2013 was the year that we heard the expression “content is king” approximately every 8 minutes. It was high time that the web turned away from spammier practices and started taking quality content seriously, unfortunately many online marketers started approaching online content marketing in precisely the way they had previously approached link building.
Pump it out and get it online is not the way to make content work for you on the web and, as online content marketing comes of age, it becomes clear that quantity over quality is just plain silly. In 2013 Google’s Hummingbird update subtly and quietly changed the game. In 2014 our approach to content marketing needs to grow up to keep up. Here’s our two cents…
Write for real people, not robots
Smarter conversational search is the key Hummingbird-related change to the way Google works. Instead of relying on individual keywords like “dance lessons Milton Keynes”, Google has made it much more accurate for searchers to ask questions like “where can I learn to waltz in Milton Keynes?” and find the answers they’re looking for – ideally right there on the SERP (Search Engine Results Page).
This should have a big impact on your approach to content. We’re not saying that you ought to forget about keywords altogether (although the rise of ‘not provided’ is making using them increasingly hit and miss), but start thinking of them as an afterthought. Instead, take the time to think carefully about how you can create content which will help or be of interest to people who may require your product or service. Start writing and creating content which genuinely helps your target audience, rather than content which helps you to convince a robot algorithm too boost your rankings.
Get into your target audiences head
Let’s say you’re running an SEO campaign for a dance school in Milton Keynes. Start thinking about how you can create content for people who might want your service. They’re going to have all sorts of questions and these will vary depending on the person. They may have never tried to waltz before, for example. They may be a more experienced waltzer but could have recently moved city. Perhaps they’re looking for a new teacher. Break your customers into groups and then put yourself in their (dancing) shoes to create content that is valuable to them, and to your business.
In the case of your newbie, for instance, they’re going to be looking at dancing schools all over the area, they may need some new clothing as well, they might want to know more about whether they need to bring a partner, how high the standard of the class is, what steps they will be learning first and where they can use their new skills recreationally.
There’s all sorts of content you can create around a newcomers’ questions and concerns. Build up a helpful compilation of resources which lists all of the best places for buying dance shoes in the area, profiles the area’s best dance clubs and provides guidance on the first few steps (perhaps via video content) – all of this is useful and will be naturally rich in conversational search terms – just don’t forget to make your links open in a new tab to keep visitors on your site.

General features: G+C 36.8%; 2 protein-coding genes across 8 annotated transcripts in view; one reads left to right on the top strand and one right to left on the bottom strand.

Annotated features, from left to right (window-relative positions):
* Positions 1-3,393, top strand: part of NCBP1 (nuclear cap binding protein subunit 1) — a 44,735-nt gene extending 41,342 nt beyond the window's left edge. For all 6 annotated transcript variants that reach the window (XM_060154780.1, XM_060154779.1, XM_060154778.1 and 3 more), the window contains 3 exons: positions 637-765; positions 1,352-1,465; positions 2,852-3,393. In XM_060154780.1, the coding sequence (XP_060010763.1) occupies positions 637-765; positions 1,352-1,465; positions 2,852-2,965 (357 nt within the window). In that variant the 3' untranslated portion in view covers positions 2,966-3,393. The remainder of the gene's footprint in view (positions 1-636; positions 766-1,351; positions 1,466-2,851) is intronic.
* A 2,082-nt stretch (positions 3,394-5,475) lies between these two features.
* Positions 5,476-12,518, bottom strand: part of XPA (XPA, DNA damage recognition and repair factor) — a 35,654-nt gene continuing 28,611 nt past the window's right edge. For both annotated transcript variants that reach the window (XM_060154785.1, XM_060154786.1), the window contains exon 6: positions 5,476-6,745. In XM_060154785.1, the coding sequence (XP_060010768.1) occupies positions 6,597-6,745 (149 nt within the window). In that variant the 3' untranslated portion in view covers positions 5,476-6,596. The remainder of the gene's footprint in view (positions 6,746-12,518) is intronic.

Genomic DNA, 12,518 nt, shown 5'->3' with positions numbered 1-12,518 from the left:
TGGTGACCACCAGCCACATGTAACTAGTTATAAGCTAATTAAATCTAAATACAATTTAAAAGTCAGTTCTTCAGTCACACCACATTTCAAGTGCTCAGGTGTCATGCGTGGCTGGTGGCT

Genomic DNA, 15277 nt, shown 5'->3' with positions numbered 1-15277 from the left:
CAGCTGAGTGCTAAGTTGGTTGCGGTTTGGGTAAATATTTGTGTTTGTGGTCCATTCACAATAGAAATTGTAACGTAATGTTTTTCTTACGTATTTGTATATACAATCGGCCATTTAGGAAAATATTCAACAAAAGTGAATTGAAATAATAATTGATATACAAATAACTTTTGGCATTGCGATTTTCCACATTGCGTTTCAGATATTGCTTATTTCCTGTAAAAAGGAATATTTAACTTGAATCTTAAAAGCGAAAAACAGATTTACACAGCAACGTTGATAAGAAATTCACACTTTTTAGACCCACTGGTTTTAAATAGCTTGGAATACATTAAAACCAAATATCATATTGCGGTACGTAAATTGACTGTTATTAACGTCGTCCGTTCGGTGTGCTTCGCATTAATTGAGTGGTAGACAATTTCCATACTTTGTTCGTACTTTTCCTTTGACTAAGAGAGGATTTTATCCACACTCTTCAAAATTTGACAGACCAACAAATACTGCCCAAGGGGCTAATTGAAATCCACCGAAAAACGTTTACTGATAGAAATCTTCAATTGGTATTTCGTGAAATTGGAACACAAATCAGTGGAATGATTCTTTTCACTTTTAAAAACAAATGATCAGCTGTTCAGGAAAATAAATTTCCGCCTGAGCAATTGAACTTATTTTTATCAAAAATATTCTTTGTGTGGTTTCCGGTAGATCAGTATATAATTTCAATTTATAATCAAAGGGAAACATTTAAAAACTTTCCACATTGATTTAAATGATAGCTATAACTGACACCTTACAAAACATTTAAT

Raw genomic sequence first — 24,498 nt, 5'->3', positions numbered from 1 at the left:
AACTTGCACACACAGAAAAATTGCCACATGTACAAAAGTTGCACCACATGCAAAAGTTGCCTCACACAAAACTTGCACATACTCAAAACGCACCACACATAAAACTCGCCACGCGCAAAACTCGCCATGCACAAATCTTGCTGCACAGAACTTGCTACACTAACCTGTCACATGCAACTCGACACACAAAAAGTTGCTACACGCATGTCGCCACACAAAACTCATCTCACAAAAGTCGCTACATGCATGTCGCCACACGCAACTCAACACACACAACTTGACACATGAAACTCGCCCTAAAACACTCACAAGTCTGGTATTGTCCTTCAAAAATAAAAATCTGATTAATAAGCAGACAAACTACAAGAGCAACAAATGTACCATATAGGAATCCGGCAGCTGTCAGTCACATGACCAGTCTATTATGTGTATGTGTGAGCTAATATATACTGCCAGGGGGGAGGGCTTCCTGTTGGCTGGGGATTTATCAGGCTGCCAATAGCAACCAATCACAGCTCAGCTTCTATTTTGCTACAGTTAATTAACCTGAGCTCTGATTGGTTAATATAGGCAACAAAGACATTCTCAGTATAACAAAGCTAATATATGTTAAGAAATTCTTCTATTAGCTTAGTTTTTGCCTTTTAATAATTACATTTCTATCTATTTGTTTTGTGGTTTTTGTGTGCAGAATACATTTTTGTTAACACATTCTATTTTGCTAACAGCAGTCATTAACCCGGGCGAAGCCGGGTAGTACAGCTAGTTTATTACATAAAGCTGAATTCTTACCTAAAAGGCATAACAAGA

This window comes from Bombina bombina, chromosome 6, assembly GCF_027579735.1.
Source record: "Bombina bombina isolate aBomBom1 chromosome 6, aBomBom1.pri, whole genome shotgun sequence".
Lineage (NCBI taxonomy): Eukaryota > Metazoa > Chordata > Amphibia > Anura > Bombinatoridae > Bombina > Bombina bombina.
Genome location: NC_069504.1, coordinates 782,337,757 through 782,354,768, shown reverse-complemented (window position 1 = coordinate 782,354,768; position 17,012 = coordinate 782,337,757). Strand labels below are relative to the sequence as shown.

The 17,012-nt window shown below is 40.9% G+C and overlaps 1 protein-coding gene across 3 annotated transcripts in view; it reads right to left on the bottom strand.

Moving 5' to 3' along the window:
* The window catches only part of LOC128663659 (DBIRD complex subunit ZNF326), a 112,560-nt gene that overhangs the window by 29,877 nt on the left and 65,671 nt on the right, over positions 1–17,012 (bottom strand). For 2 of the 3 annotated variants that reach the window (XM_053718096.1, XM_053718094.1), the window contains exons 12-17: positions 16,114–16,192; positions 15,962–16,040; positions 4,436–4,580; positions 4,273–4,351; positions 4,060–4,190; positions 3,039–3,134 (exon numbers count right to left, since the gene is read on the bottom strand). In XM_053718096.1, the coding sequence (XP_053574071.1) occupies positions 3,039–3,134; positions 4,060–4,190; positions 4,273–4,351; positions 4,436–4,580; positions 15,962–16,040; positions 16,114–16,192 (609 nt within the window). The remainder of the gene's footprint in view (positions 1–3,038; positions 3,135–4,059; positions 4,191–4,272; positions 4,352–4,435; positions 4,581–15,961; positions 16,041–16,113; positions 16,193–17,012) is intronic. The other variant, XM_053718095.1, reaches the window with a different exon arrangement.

Why the change?
Well there are a few reasons, but it ultimately comes down to Google wanting an even bigger slice of the action. The more helpful the search engine giant can be to its users and the longer it can keep searchers on a SERP and hypothetically the more they can make from paid ads.
Google are also hell-bent on trouncing Apple’s Siri and taking the Android offering to the next level. The recently revamped Google Now is an in-phone personal assistant which features impressive voice recognition. Now, instead of typing “buy curtains Dudley” you can ask Google Now: “Where can I buy curtains in Dudley?” and the freshly conversational search engine will deliver the goods. Ensuring your content answers the important questions is essential.
And, as Google Now is infinitely better connected than Siri, if you’ve hooked up all of your Google accounts including your calendar, you can ask: “What time is my booking on Thursday night, where is it, and show me how to get there” and it will tell you. If that’s not a step closer to world domination, we’re not sure what is.
What does it mean for you?
Aside from creating cleverer content which provides real value, do you need to worry? Not really. Everything seems to be O.K. out there in search engine land. In fact, when the Hummingbird update hit, nobody noticed it for 2 whole weeks. Nothing too drastic is going to happen but, if you want to stay on top of your SEO over 2014 you need to stay on top of content, creating plenty of it, but above all ensuring that every piece is helpful, as unique as possible and relevant to your target markets.
Looking ahead, it may be useful to bear in mind that Google have referred to Hummingbird as a ‘platform’. The thing about platforms is that people tend to build on them. If Hummingbird is just the start, it’s important to keep up to date with where the algorithm is going next over the coming year. Focus on quality, audience-tailored content and your rankings should be safe and sound – but do make sure you check back in with our online marketing team to stay abreast of developments throughout 2014.